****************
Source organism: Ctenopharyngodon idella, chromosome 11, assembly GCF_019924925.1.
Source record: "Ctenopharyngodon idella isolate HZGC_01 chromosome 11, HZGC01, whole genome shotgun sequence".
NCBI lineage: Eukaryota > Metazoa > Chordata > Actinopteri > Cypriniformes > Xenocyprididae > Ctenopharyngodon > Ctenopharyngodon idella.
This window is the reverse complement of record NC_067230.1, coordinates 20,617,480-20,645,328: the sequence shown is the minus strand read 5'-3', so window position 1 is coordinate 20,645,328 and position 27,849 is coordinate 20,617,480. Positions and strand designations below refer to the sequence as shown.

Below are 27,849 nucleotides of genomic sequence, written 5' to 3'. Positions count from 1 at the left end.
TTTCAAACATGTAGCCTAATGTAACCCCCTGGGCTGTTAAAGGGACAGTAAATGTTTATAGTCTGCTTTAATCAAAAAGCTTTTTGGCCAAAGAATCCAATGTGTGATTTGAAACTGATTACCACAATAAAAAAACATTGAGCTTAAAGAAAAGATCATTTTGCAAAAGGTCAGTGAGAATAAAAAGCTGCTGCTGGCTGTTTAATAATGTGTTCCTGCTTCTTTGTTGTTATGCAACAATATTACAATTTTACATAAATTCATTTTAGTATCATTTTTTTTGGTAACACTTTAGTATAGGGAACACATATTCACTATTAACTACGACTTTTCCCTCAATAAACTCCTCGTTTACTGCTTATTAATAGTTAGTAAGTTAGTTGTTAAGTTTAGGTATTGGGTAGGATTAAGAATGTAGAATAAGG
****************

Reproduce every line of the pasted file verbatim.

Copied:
Source organism: Ctenopharyngodon idella, chromosome 11, assembly GCF_019924925.1.
Source record: "Ctenopharyngodon idella isolate HZGC_01 chromosome 11, HZGC01, whole genome shotgun sequence".
NCBI lineage: Eukaryota > Metazoa > Chordata > Actinopteri > Cypriniformes > Xenocyprididae > Ctenopharyngodon > Ctenopharyngodon idella.
This window is the reverse complement of record NC_067230.1, coordinates 20,617,480-20,645,328: the sequence shown is the minus strand read 5'-3', so window position 1 is coordinate 20,645,328 and position 27,849 is coordinate 20,617,480. Positions and strand designations below refer to the sequence as shown.

Below are 27,849 nucleotides of genomic sequence, written 5' to 3'. Positions count from 1 at the left end.
TTTCAAACATGTAGCCTAATGTAACCCCCTGGGCTGTTAAAGGGACAGTAAATGTTTATAGTCTGCTTTAATCAAAAAGCTTTTTGGCCAAAGAATCCAATGTGTGATTTGAAACTGATTACCACAATAAAAAAACATTGAGCTTAAAGAAAAGATCATTTTGCAAAAGGTCAGTGAGAATAAAAAGCTGCTGCTGGCTGTTTAATAATGTGTTCCTGCTTCTTTGTTGTTATGCAACAATATTACAATTTTACATAAATTCATTTTAGTATCATTTTTTTTGGTAACACTTTAGTATAGGGAACACATATTCACTATTAACTACGACTTTTCCCTCAATAAACTCCTCGTTTACTGCTTATTAATAGTTAGTAAGTTAGTTGTTAAGTTTAGGTATTGGGTAGGATTAAGAATGTAGAATAAGG